After Two Decades in Prison, Exonerated Man Still Held at Rikers by Ankle
Kareem Mayo should be happily back home with his grandkids right now but administrative delays over leg-monitor paperwork have him stewing in Rikers.
When a Brooklyn judge tossed Kareem Mayo’s 23-year-old murder conviction last week, Mayo was elated.
His lawyers had successfully argued that the sole eyewitness who claimed to have seen the murder lied about not needing to wear glasses to see far distances.
But Mayo, 48, remains locked up inside the Anna M. Kross Center on Rikers Island a week after the decision by Brooklyn Supreme Court Judge Dena Douglas.
He’s waiting to be fitted with an ankle monitor which he’s required to wear as Brooklyn District Attorney Eric Gonzalez weighs his options to either appeal the judge’s decision, drop the charges, or completely retry the case.
“It doesn’t make sense to me,” Mayo told THE CITY during a jailhouse phone interview on Friday. “They are still playing hardball. I got 23 years in. What more do they want?”
Mayo’s extended stay behind city bars comes weeks after Correction Commissioner Louis Molina told the City Council that he expects the jail population to rise to 7,000 this year.
There were 5,965 people locked across all city jails up as of Thursday, according to Department of Correction records.
“I’m just astonished that we are keeping people in Rikers when the court says they don’t belong there because of the bureaucratic problems,” said Mayo’s defense lawyer, Ron Kuby.
“Now, we all kind of agree that Rikers is a hellhole in which no person should be forced to endure,” he added.
Critics contend that Molina — and Mayor Eric Adams — should do more to reduce the jail population. That includes releasing people like Mayo faster.
The court-ordered ankle monitors are installed by city sheriffs who are overseen by the city’s Department of Finance. That agency is primarily responsible for tax assessments and collections — as well as boots on delinquent vehicles.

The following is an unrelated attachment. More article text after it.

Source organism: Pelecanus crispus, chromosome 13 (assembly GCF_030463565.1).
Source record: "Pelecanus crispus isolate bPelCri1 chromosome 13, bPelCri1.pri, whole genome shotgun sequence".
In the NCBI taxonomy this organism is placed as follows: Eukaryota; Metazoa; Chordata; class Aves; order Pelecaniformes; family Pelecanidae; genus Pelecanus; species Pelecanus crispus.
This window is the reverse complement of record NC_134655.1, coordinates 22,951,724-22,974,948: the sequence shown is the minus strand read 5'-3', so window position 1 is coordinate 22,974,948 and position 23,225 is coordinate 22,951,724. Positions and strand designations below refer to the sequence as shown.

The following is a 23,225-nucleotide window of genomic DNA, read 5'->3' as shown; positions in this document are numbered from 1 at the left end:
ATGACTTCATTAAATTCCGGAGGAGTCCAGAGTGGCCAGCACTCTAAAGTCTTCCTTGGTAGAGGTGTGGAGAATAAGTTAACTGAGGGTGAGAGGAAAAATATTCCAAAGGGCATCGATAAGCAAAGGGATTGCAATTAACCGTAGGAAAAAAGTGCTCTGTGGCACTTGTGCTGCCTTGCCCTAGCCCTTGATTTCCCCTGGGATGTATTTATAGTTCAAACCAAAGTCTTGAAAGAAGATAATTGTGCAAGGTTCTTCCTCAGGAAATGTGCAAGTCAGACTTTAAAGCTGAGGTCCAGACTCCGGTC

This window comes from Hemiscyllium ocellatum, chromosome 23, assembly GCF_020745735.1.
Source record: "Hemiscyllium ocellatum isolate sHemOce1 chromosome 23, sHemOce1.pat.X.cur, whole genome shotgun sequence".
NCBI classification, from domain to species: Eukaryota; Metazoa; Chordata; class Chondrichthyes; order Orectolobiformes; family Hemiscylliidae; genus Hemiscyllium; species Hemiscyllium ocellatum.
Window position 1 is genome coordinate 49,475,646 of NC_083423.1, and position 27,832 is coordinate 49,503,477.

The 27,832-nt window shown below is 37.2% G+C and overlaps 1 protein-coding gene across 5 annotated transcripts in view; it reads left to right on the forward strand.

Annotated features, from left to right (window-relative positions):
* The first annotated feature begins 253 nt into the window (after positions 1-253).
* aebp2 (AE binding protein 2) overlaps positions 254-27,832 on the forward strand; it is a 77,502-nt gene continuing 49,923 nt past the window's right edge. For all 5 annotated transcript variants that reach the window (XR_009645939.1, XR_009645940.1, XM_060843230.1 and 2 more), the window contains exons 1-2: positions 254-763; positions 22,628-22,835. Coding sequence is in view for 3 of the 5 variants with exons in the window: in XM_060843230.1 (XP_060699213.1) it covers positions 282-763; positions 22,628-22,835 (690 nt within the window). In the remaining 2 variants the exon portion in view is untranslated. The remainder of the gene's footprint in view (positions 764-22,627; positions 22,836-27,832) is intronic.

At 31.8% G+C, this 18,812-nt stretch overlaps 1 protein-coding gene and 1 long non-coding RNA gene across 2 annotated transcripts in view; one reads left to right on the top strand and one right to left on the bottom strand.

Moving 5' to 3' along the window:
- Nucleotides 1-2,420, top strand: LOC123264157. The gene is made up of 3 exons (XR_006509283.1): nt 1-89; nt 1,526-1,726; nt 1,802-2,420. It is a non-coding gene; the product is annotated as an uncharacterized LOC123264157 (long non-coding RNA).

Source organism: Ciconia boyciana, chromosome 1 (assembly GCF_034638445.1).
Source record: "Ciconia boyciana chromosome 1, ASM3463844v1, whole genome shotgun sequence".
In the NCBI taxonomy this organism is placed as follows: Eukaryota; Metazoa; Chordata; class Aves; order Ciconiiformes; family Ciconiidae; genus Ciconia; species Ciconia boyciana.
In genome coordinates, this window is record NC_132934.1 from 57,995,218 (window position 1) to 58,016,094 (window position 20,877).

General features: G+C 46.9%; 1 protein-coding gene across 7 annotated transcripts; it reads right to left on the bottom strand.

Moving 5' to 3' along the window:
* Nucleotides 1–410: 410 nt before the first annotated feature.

Kuby said a sheriff representative estimated it would take about a month before Mayo is released. Mayo has a video conference scheduled for Monday to go over basic information with a sheriff like where he plans to live when he gets out.
But that meeting is just the first step in the process, according to Kuby, who noted the ankle monitoring device is given to people for free.
“Like most things that are given to people by the city, it is adjacent to a system that is utterly broken, dysfunctional, indifferent, and uncaring,” he said.
City jail and finance officials refused to say how many other people are currently on Rikers waiting for ankle monitors. They also ignored questions about why it is taking so long to fit Mayo with one.
The ankle monitors must be worn all day and people ordered to be supervised that way must first contact a member of the sheriff’s office if they take it off for some reason.
They are largely used to allow people to remain out of jail while their cases are pending. Additionally, they are seen as a more cost effective way to keep tabs on accused criminals as opposed to having them put in jail where it costs $1,525 to house someone in jail for a day, according to a December 2021 report by former city Comptroller Scott Stringer.
On Saturday, Mayo finished his 23rd year locked up since he was originally convicted for the murder of Reuben Scrubb — a crime he has always said he didn’t commit.
His co-defendant, Donnell Perkins, who was 17 years old at the time of his arrest, had already been released on parole in 2021.
The two filed a so-called 440 motion in 2021, arguing that the only eyewitness, Ernest Brown, lied about needing eyeglasses.
At the original trial, Brown told the court he saw Perkins order Mayo to shoot Scrubb on Dec. 25, 1999 at a gas station at the intersection of Atlantic and Grand avenues, court records show.
He also testified that he was farsighted and only needed glasses for reading.
But, in a subsequent investigation, his ex-wife said he wore eyeglasses all the time and his DMV records indicated that he struggled to see things further away, according to the 440 legal filing.
“Defendants’ convictions rested largely upon the testimony of Brown, the only eyewitness to the underlying incident and the only individual to identify defendants,” Douglas wrote. “Neither a weapon nor any other evidence was recovered inculpating defendants for this crime.”
Mayo, who was sentenced to 25 years to life in 2001, has long said he was visiting his family in Virginia when the fatal shooting occurred.
“I never took anyone’s life,” Mayo told THE CITY. “That ain’t me. I would never take someone’s life because I love life.”
Both his parents passed while he’s been locked up and nine grandchildren have been born.
Mayo was overjoyed by Douglas’ decision to vacate the conviction but he’s struggling to understand why he’s still locked up.
“I wanted to jump up and kiss her but they wouldn’t let me do it,” he said. “I wanted to say thank you and plead my case to not get an ankle bracelet. I’ve got a newborn granddaughter. I’m not a flight risk or threat.”